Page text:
Brazoria County Pct. 4 Constable James Brawner was named the new President of the National Constables and Marshals Association.
On March 11, the announcement was made during a banquet in New Orleans. This is yet another honor for Brawner, who was also named Constable of the Year by the Association.
Brawner said he hopes to grow the membership of the agency and to work with state associations across the U.S to supplement them in providing up to date training that is needed to make sure that Constables, Marshals and their deputies are equipped to do their jobs in the ever-changing times. Deputies not only have to be civil and criminal law enforcement officers but they have to be counselors at times, be able to recognize and react in the field to mental health disorders and be mindful and sensitive to cultural differences that could raise tensions. LEO’s, in general, have to be aware of implicit bias as well as the community’s perception of how the law and its punishment is being applied. The punishment phase of the criminal justice system may not have anything to do with a street officer, however; they are usually the ones that catch the bulk of the blame. Brawner wants to continue the education where the conversation is held and the tough subjects are talked about because he believes that is the only way to gain the trust of the community, educate the officers of the communities needs as well as build trust and transparency with the people that they serve.
Brawner said he wants to build a National Legislative team that works toward assisting the state association with professional standards and any other legislative concern that may come up, as well as support its members when they are in a time of need.
In addition to Brawner being elected as the President of the NCMA, he was presented with the prestigious award of National Constable of the Year 2020. This award is usually nominated locally and then voted on by the board of directors of the NCMA. Brawner was nominated by members of the Precinct 4 Constable’s Office and staff from the Bill Blackwood Law Enforcement Management Institute of Texas at Sam Houston State University. Commonly referred to as LEMIT, the staff there get to know Constables from across the state of Texas as they are the legislated education center for constables and police chiefs. Every newly elected constable in Texas has to attend a 40-hour familiarization class during their first term as well as a 40 continuing education. In addition, constables may apply to the Texas Constable’s Leadership College. The TCLC is a three module class that works to introduce constables to different effective styles of leadership and helps to give them tools to become effective leaders and manage highly productive and professional offices in their home jurisdictions. The TCLC curriculum takes place over a calendar year, Brawner is a graduate of class #13 and has the TCLC professional designation.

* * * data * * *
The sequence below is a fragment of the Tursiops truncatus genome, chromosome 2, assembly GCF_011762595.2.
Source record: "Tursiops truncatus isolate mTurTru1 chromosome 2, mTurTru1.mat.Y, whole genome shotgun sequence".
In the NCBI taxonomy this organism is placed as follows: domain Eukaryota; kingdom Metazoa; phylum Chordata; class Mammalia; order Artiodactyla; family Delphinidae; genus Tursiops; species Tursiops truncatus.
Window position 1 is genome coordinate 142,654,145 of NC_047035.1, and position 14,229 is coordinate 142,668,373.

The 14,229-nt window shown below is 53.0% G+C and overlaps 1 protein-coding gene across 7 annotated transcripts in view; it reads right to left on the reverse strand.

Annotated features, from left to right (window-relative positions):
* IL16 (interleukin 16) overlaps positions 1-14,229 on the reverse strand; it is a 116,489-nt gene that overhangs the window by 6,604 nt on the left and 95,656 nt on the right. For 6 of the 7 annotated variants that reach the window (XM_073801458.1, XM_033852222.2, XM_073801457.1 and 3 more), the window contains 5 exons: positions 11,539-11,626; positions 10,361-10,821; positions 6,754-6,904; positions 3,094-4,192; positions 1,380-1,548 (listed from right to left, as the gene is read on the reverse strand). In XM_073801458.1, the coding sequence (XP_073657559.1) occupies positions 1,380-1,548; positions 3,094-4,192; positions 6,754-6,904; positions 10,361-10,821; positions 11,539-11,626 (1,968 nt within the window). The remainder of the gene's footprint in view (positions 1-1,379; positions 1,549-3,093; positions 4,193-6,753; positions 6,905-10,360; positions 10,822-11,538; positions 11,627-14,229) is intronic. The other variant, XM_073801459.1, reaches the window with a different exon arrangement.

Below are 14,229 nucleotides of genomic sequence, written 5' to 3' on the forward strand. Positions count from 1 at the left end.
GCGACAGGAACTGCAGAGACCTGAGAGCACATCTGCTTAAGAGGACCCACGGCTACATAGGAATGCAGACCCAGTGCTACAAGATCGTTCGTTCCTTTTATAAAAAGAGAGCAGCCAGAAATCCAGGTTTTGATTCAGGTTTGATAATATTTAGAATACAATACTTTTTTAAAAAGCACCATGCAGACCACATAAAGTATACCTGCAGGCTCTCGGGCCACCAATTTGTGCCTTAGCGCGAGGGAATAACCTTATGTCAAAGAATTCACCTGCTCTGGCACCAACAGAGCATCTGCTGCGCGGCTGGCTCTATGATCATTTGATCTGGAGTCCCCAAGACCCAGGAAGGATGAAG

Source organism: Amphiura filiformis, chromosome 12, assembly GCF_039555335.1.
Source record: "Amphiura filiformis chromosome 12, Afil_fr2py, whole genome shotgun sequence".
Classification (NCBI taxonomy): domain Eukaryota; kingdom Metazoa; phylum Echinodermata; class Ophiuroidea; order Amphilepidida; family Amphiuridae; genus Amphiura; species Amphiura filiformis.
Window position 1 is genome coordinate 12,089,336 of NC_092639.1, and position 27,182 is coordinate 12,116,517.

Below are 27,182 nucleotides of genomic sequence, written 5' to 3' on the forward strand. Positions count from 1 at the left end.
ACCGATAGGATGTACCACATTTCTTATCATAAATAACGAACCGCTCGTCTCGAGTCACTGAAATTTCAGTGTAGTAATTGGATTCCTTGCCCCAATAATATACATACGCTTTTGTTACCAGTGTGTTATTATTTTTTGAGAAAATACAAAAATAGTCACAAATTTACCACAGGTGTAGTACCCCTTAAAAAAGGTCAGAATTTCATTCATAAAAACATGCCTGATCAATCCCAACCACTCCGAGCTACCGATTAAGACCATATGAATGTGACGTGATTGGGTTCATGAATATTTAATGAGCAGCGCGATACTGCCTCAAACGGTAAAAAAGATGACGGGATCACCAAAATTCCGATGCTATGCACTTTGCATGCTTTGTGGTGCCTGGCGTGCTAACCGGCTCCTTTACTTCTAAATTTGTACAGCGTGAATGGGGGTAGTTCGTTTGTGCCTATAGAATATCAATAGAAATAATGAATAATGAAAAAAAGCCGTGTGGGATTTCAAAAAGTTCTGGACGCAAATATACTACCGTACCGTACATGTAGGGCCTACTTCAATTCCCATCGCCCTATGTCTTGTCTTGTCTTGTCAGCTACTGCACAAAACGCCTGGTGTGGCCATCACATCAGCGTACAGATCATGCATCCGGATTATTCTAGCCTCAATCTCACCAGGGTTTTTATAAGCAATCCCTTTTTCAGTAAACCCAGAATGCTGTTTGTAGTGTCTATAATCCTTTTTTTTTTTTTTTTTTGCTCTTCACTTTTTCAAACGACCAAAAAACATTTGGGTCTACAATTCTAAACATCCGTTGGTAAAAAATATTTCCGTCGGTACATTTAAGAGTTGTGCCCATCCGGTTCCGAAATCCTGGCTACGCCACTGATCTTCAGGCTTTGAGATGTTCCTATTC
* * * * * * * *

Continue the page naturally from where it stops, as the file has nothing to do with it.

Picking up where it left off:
Brawner said that receiving this award is a huge honor and that he doesn’t take the weight of it lightly and that he acknowledges the hard work of his deputies and staff and credits them in being a huge factor in receiving the award. “ My staff works hard every day carrying out my vision for the Precinct 4 Constables office and without them, our office wouldn’t enjoy these types of acknowledgment.” Brawner also wanted to acknowledge the Brazoria County Commissioners Court for being supportive and helping his office work toward their vision.
The National Constables and Marshals Association is an association that was founded in 1973 to work toward uniting Constables and Marshals across the nation in professional training and ethics. Its further aim is to protect and upgrade and protect the position from abolishment.
Brawner is the first President elected from the state of Texas in the 47 years since being founded.